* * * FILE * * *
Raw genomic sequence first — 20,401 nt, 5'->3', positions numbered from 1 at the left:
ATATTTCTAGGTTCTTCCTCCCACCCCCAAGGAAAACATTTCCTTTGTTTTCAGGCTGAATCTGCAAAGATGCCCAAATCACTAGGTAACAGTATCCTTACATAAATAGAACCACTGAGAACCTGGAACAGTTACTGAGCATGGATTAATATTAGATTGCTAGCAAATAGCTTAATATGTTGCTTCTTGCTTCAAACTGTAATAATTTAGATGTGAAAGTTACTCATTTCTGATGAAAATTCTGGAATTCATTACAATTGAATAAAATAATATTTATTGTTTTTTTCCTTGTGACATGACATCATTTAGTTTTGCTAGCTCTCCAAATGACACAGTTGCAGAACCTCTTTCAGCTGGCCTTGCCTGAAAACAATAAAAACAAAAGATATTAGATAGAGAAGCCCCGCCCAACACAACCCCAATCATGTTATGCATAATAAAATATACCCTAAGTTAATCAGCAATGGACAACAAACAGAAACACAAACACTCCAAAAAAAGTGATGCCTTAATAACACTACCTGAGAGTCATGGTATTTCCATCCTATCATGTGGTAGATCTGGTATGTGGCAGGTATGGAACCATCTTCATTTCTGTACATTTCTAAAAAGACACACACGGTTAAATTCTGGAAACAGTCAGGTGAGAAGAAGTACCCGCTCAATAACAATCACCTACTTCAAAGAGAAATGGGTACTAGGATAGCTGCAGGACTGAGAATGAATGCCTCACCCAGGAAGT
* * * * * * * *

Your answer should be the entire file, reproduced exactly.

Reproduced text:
Raw genomic sequence first — 20,401 nt, 5'->3', positions numbered from 1 at the left:
ATATTTCTAGGTTCTTCCTCCCACCCCCAAGGAAAACATTTCCTTTGTTTTCAGGCTGAATCTGCAAAGATGCCCAAATCACTAGGTAACAGTATCCTTACATAAATAGAACCACTGAGAACCTGGAACAGTTACTGAGCATGGATTAATATTAGATTGCTAGCAAATAGCTTAATATGTTGCTTCTTGCTTCAAACTGTAATAATTTAGATGTGAAAGTTACTCATTTCTGATGAAAATTCTGGAATTCATTACAATTGAATAAAATAATATTTATTGTTTTTTTCCTTGTGACATGACATCATTTAGTTTTGCTAGCTCTCCAAATGACACAGTTGCAGAACCTCTTTCAGCTGGCCTTGCCTGAAAACAATAAAAACAAAAGATATTAGATAGAGAAGCCCCGCCCAACACAACCCCAATCATGTTATGCATAATAAAATATACCCTAAGTTAATCAGCAATGGACAACAAACAGAAACACAAACACTCCAAAAAAAGTGATGCCTTAATAACACTACCTGAGAGTCATGGTATTTCCATCCTATCATGTGGTAGATCTGGTATGTGGCAGGTATGGAACCATCTTCATTTCTGTACATTTCTAAAAAGACACACACGGTTAAATTCTGGAAACAGTCAGGTGAGAAGAAGTACCCGCTCAATAACAATCACCTACTTCAAAGAGAAATGGGTACTAGGATAGCTGCAGGACTGAGAATGAATGCCTCACCCAGGAAGT